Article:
(3) Juno

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( 3) Juno is an asteroid of the main asteroid belt. He was discovered on September 1, 1804 by Karl Ludwig Harding, the third asteroid and after Juno, the highest Roman goddess named. Juno was initially classified as a full-fledged planet after its discovery as well as the recently discovered asteroid ( 1) Ceres and (2) Pallas. Only after 1847 was a distinction between asteroids and planets. Your path has been calculated in the 1810s in Göttingen under the direction of Carl Friedrich Gauss by Friedrich Ludwig Wachter.


Juno moves at a distance of 1.98 ( perihelion ) and 3.36 ( aphelion ) AE in 4.36 years of the sun. The orbit is inclined 13.0 ° to the ecliptic, the orbital eccentricity is 0.26.


Juno has an average diameter of about 267 km. Their mass was determined to 2.82 × 1019 kg. It has a relatively bright surface with an albedo of 0.24. While the opposition they reached an apparent magnitude of up to 7.7 mag and is it one of the brightest asteroids in the night sky. In about 7.2 hours to rotate around its own axis.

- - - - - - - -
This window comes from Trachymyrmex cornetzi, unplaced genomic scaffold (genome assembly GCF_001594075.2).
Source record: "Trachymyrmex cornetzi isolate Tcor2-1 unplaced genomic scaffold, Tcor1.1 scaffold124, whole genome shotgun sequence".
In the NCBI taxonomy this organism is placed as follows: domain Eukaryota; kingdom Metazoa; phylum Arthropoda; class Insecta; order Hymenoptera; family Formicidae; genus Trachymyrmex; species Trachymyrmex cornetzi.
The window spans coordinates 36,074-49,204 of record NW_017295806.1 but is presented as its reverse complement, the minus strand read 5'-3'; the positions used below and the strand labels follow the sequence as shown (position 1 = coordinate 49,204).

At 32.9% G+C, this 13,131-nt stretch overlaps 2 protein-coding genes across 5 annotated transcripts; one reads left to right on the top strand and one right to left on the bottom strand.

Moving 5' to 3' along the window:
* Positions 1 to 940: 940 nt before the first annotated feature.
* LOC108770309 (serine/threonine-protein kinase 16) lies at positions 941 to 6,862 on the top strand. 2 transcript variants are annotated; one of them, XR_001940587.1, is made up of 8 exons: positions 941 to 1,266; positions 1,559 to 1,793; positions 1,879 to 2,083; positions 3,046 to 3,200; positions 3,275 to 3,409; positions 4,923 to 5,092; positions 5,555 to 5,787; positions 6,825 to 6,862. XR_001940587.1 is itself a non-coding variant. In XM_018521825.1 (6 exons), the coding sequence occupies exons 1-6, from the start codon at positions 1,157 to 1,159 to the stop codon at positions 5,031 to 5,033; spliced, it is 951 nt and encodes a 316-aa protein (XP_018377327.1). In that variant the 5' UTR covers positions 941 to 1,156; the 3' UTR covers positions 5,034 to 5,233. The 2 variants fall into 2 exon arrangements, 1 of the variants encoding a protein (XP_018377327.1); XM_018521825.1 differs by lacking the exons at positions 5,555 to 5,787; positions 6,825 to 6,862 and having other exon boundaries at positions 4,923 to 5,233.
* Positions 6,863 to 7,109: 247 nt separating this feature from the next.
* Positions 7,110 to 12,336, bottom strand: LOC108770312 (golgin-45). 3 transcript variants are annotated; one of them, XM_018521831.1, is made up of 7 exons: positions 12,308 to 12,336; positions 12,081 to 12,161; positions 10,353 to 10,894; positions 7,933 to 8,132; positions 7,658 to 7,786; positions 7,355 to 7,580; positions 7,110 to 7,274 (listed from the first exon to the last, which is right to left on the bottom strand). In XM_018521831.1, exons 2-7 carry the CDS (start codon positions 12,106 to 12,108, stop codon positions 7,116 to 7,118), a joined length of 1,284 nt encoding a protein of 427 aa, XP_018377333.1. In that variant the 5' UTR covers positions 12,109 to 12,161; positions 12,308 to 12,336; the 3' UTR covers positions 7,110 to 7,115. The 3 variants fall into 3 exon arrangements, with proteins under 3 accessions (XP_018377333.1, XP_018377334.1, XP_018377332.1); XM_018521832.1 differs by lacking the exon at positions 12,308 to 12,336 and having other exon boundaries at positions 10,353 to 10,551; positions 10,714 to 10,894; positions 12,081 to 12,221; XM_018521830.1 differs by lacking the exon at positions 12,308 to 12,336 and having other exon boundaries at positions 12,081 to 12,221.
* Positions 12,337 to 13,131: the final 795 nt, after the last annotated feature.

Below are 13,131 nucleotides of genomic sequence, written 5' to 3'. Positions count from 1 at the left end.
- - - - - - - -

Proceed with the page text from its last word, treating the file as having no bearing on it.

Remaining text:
In the year 1996 ( results published in 2003) Juno has been thoroughly investigated with the aid of a 2.5 -meter reflecting telescope of the Mount Wilson Observatory and adaptive optics. It turned out that Juno is an irregular celestial body, whose shape is reminiscent of a potato. The images in the infrared region show a 100 km wide impact crater, which probably originated geologically short time ago. Spectroscopic studies indicate that Juno could be the origin of ordinary chondrites body, a common group of stony meteorites, which are composed of iron-containing silicate compounds such as olivine and pyroxene.

Juno was the first asteroid in which an occultation was observed. On February 19, 1958 Juno pulled over right in front of a faint star and darkened it for several seconds. Since then, several occultations have yet been observed by Juno. The size of Juno was about 290 × 245 km determined from these observations.